The truth is, on issue after issue that would make a difference in your lives – on health care and education and the economy – Senator McCain has been anything but independent. He said that our economy has made “great progress” under this President. He said that the fundamentals of the economy are strong. And when one of his chief advisors – the man who wrote his economic plan – was talking about the anxiety Americans are feeling, he said that we were just suffering from a “mental recession,” and that we’ve become, and I quote, “a nation of whiners.”

Lots of McCain-slamming here. I’ll get back to that later.

Now, I don’t believe that Senator McCain doesn’t care what’s going on in the lives of Americans. I just think he doesn’t know. Why else would he define middle-class as someone making under five million dollars a year? How else could he propose hundreds of billions in tax breaks for big corporations and oil companies but not one penny of tax relief to more than one hundred million Americans? How else could he offer a health care plan that would actually tax people’s benefits, or an education plan that would do nothing to help families pay for college, or a plan that would privatize Social Security and gamble your retirement?

Once again, we’re hearing anti-corporate nonsense from Obama. Corporations exists only as legal entities, so they consume no real-world resources. If you let corporations keep more money, it all has to go to the people who own them, run them, loan them money, or work for them.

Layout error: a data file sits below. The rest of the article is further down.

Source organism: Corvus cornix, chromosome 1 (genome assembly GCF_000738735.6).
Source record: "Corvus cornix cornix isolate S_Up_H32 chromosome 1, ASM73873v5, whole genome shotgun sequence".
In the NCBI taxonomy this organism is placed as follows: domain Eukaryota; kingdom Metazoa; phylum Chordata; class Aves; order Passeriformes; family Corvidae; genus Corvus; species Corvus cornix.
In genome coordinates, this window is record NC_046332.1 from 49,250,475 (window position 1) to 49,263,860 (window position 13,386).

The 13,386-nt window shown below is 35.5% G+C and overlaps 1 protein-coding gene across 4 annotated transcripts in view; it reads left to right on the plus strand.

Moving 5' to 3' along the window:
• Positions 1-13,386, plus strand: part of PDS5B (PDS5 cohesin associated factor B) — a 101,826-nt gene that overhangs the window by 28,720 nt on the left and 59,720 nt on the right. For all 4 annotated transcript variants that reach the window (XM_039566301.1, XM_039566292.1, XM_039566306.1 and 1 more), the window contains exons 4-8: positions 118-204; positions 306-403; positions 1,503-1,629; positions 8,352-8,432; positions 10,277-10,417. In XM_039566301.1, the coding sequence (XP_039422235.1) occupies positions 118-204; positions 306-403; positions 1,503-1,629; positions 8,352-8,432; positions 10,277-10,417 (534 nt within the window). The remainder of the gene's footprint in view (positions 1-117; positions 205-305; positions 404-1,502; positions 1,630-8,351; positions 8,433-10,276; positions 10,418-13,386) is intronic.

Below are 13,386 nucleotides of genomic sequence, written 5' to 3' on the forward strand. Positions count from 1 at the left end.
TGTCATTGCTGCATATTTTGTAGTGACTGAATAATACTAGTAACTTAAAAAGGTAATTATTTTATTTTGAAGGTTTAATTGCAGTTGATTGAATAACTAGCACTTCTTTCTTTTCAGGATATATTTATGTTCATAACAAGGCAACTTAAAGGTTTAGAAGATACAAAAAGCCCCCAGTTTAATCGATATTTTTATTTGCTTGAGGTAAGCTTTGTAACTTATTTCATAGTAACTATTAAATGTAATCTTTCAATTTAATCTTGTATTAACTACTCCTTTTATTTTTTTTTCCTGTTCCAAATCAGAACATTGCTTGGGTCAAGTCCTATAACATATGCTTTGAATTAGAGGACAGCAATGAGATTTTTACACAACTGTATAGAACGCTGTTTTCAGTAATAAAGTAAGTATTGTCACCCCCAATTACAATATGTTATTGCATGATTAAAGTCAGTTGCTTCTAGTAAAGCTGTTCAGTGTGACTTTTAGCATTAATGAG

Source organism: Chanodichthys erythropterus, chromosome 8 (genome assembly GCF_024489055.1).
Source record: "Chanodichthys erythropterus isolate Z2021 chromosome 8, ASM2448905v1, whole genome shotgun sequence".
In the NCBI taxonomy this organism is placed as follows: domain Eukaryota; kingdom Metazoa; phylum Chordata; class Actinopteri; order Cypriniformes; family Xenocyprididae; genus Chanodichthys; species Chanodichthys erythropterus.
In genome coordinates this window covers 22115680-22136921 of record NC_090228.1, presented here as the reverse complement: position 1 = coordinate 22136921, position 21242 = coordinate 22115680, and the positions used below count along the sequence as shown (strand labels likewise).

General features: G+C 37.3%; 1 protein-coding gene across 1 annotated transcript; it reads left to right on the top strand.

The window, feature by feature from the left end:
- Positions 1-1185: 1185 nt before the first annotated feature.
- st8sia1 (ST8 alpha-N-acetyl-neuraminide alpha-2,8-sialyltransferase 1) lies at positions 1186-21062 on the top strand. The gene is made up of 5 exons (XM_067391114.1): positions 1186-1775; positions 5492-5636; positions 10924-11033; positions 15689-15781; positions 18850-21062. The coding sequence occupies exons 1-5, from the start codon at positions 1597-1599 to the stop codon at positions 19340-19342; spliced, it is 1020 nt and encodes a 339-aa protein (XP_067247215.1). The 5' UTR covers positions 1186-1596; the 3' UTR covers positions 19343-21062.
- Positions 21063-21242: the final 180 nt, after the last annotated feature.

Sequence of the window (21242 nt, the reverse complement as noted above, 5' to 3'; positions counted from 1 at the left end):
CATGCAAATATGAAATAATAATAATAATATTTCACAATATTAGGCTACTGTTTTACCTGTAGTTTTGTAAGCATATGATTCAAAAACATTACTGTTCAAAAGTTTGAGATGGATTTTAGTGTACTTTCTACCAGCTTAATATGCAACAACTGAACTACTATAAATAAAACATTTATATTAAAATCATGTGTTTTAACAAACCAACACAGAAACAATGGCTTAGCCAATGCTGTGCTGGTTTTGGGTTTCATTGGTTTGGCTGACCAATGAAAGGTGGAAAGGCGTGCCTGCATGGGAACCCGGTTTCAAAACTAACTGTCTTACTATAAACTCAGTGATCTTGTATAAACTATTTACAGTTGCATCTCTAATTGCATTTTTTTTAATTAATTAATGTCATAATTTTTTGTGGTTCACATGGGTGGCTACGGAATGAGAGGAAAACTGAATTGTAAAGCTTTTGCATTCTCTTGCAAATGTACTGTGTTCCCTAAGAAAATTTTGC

I’m unfamiliar with most of McCain’s other proposals that are being slammed by Obama, but I’m willing to bet that McCain’s privatization plan for Social Security is bad. Most privatization plans are ugly mixtures of government and private investment that provide very little benefit.

We measure progress in the 23 million new jobs that were created when Bill Clinton was President

Some day I must find out where these job figures come from. Is that only jobs created, ignoring jobs lost? It seems too high for a net figure. And in any case, the unemployment numbers are probably more representative of our national welfare.

Unlike John McCain, I will stop giving tax breaks to corporations that ship jobs overseas, and I will start giving them to companies that create good jobs right here in America.

Good luck figuring out how to define that in a way that businesses can’t work around.